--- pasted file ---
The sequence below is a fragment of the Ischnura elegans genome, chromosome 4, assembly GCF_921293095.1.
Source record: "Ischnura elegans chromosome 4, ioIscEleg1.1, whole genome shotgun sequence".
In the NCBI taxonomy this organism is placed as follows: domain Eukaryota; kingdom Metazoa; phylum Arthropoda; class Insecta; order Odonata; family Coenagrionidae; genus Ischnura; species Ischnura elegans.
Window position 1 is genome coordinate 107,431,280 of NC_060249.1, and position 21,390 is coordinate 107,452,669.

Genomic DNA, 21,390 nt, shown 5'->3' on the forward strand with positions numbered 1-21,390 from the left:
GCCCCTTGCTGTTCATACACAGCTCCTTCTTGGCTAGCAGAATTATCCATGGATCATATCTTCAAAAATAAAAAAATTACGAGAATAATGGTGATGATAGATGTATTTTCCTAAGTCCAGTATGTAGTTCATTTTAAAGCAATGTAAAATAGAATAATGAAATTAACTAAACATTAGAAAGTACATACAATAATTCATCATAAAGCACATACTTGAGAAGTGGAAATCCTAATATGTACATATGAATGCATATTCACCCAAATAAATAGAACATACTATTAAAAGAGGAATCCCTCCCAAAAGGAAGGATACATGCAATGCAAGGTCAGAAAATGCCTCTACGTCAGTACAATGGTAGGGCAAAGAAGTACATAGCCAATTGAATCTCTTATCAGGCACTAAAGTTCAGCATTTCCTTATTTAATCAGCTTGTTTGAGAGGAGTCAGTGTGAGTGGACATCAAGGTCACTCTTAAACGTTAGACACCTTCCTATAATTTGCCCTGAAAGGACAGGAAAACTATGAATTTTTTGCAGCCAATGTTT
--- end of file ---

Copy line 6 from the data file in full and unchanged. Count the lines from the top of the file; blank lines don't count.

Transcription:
GCCCCTTGCTGTTCATACACAGCTCCTTCTTGGCTAGCAGAATTATCCATGGATCATATCTTCAAAAATAAAAAAATTACGAGAATAATGGTGATGATAGATGTATTTTCCTAAGTCCAGTATGTAGTTCATTTTAAAGCAATGTAAAATAGAATAATGAAATTAACTAAACATTAGAAAGTACATACAATAATTCATCATAAAGCACATACTTGAGAAGTGGAAATCCTAATATGTACATATGAATGCATATTCACCCAAATAAATAGAACATACTATTAAAAGAGGAATCCCTCCCAAAAGGAAGGATACATGCAATGCAAGGTCAGAAAATGCCTCTACGTCAGTACAATGGTAGGGCAAAGAAGTACATAGCCAATTGAATCTCTTATCAGGCACTAAAGTTCAGCATTTCCTTATTTAATCAGCTTGTTTGAGAGGAGTCAGTGTGAGTGGACATCAAGGTCACTCTTAAACGTTAGACACCTTCCTATAATTTGCCCTGAAAGGACAGGAAAACTATGAATTTTTTGCAGCCAATGTTT